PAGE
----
Tigers 8, Royals 4: Zack Greinke pitched better than Justin Verlander in this much anticipated matchup, but Greinke has the inferior pen, which yesterday gave the Tigers six of their eight runs. Home run from Yuniesky Betancourt hit a home run for the Royals, which ain’t something you see every day.

Rockies 5, Brewers 3: Ubaldo Jiminez and a whole bunch of relievers who are not named Huston Street and are not as effective as Huston Street brought this one home. But not without some drama, as the Brewers threatened, ultimately emptily, in the ninth. Ryan Braun describing Jiminez’s stuff: “He’s throwing 99 and the ball is moving a foot and a half. He’s got great stuff. We won’t face anybody with better stuff — ever.
He has as good of stuff as you’ll see in the game.”

Angels 6, Twins 3: What did you think of Hideki Matsui’s performance? Would you like to have a player like Hideki Matsui in your lineup? Answers: not bad: 2-4, HR, 2 RBI, including what would serve as the game-winner; and yes. Kendry Morales had an identical line. Except no game-winner, because you can’t have two of those in one game. It’s physics. At least I think it’s physics.

Mariners 5, Athletics 3: Casey Kotchman was 2-4 with 2 RBI. Milton Bradley was booed all evening by the Oakland crowd and then shattered his bat slamming it into the ground in frustration after striking out to end the ninth, right after Kotchman hit what would be the game-winning RBI, which is the sort of thing that pisses off your teammates way more than saying dumb things to the media.  Oh, and the Oakland juju has started the season out just dandy:

Four A’s-clad fans among the 30,686 in attendance carried two banners:
“Lew Wolff Hates Oakland” and “Keep Our A’s in Oakland” while two others
banged drums as they took their message about the team’s owner through
the stands.

And Bud hasn’t even announced that Oaktown is a lame duck city yet!

Major League Baseball needs to make an example out of José Ureña

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We’re about an hour and a half separated from the first pitch of Wednesday night’s Marlins/Braves game that featured Marlins starter José Ureña hitting Braves outfielder Ronald Acuña on the elbow with a first-pitch, 97.5 MPH fastball. The benches emptied, Ureña was ejected, and the game went on. Acuña left the game not long after to tend to his injured elbow.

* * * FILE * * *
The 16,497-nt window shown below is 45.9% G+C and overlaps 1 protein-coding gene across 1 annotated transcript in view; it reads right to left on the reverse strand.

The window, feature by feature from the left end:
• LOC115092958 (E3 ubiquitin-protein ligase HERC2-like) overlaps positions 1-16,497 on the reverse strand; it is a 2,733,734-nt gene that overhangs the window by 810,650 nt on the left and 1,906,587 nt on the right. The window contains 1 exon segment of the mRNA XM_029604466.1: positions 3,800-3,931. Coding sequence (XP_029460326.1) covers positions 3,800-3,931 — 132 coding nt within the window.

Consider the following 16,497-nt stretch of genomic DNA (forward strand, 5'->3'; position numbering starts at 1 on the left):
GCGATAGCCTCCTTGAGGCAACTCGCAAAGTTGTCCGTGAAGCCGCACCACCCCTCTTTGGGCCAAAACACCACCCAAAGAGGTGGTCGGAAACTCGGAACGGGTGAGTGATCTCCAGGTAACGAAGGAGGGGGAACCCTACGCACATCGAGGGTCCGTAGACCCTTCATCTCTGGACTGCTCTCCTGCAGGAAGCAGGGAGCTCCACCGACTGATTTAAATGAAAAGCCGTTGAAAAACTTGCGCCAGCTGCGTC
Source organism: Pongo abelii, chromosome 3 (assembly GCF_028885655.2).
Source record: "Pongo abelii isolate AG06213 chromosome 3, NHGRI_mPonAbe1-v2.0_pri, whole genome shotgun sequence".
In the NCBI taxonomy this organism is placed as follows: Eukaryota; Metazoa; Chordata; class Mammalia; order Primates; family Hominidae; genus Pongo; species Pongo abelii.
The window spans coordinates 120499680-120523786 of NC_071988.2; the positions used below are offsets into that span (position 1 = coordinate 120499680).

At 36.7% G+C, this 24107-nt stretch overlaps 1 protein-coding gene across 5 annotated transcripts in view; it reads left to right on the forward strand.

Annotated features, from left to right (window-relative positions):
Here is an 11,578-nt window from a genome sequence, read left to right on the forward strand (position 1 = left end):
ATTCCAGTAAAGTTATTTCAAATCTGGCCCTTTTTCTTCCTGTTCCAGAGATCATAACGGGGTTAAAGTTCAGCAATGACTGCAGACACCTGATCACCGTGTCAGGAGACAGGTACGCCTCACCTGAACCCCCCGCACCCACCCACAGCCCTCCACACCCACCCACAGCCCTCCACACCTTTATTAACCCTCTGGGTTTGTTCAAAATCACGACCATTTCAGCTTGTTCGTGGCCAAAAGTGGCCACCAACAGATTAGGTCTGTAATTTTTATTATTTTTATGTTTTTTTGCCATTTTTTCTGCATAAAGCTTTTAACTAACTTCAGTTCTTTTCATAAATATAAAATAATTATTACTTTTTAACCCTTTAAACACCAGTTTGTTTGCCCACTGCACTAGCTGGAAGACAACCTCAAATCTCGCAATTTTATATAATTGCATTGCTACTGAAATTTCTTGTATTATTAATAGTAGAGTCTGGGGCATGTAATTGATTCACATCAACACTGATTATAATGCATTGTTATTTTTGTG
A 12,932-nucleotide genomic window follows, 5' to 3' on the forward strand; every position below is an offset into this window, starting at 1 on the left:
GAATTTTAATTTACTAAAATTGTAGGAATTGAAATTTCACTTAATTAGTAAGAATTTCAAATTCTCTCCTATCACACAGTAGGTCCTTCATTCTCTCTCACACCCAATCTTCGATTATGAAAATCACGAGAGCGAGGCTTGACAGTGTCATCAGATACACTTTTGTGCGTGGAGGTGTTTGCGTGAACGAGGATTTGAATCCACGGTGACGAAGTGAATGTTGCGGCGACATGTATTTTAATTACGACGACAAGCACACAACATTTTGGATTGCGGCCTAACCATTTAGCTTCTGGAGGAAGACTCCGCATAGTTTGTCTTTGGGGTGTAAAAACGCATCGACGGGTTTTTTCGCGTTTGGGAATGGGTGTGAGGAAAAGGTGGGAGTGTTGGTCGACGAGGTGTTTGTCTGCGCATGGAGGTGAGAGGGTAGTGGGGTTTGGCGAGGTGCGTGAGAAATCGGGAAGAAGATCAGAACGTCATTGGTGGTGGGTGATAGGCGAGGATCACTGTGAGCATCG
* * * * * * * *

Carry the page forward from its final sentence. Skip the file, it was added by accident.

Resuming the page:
After the game, when the Marlins speak to the media, they will almost certainly deny any ill intent towards Acuña, who had hit leadoff home runs in three consecutive games against them. When they do so, they will be lying. Watch how catcher J.T. Realmuto sets up on the first pitch.

ESPN Stats & Info notes that Ureña’s 97.5 MPH fastball was in the 99th percentile in terms of velocity of the 2,125 pitches he has thrown this season. It was also the fastest pitch Ureña has ever thrown to begin a game. Ureña put a little extra mustard on this pitch, for some reason.

Ureña has a 6.8 percent walk rate, which ranks 37th out of 95 starters with at least 100 innings of work this season. The major league average is eight percent. Control isn’t typically something with which he struggles.

Furthermore, Acuña isn’t the only player who has drawn Ureña’s ire:

Ureña wanted nothing to do with Hoskins — even though Hoskins has yet to get a hit off of him — in his August 4 start at home against the Phillies, walking him twice which included a few up-and-in pitches.

Ureña will almost certainly be fined and suspended for his actions on Wednesday night against Acuña. But will his punishment be enough to deter him and others from wielding a baseball as a weapon? Probably not. On June 19, when Marlins starter Dan Straily intentionally threw at Buster Posey, he received a five-game suspension and manager Don Mattingly was suspended one game. If you look at Straily’s game logs, you can’t even tell he was suspended. He started six days later on June 25 against the Diamondbacks and again on July 1 and 6. Because starters only pitch once every five days, it was like he wasn’t even suspended at all.

Major League Baseball needs to levy harsher punishments on players who attempt to injure other players. A 15-game suspension, for example, would force Ureña to miss at least two starts and it would inconvenience the Marlins enough to more seriously weigh the pros and cons of exacting revenge. The Marlins couldn’t work around it the way they did Straily by pushing back his scheduled start one day.

Major League Baseball also needs to make a legitimate effort to do away with this culture of revenge against players who are just a little bit too happy. Batters get thrown at when they flip their bats, when they yell at themselves in frustration, and even when they’re just hitting well. Baseball’s stagnating audience is very old, very white, and very male. It is not going to bring in fans from diverse backgrounds by keeping this antiquated culture that prevents baseball players from showing their personalities and being emotive. In the event Acuña needs to go on the disabled list for a couple weeks, that’s two weeks that Acuña isn’t on SportsCenter’s top-10, isn’t on the front page of MLB.com, and isn’t in articles like this. The culture of revenge is actively harming MLB’s ability to market its bright, young stars. If ending this culture of revenge doesn’t hit MLB from a moral angle, it should absolutely hit home from a business angle.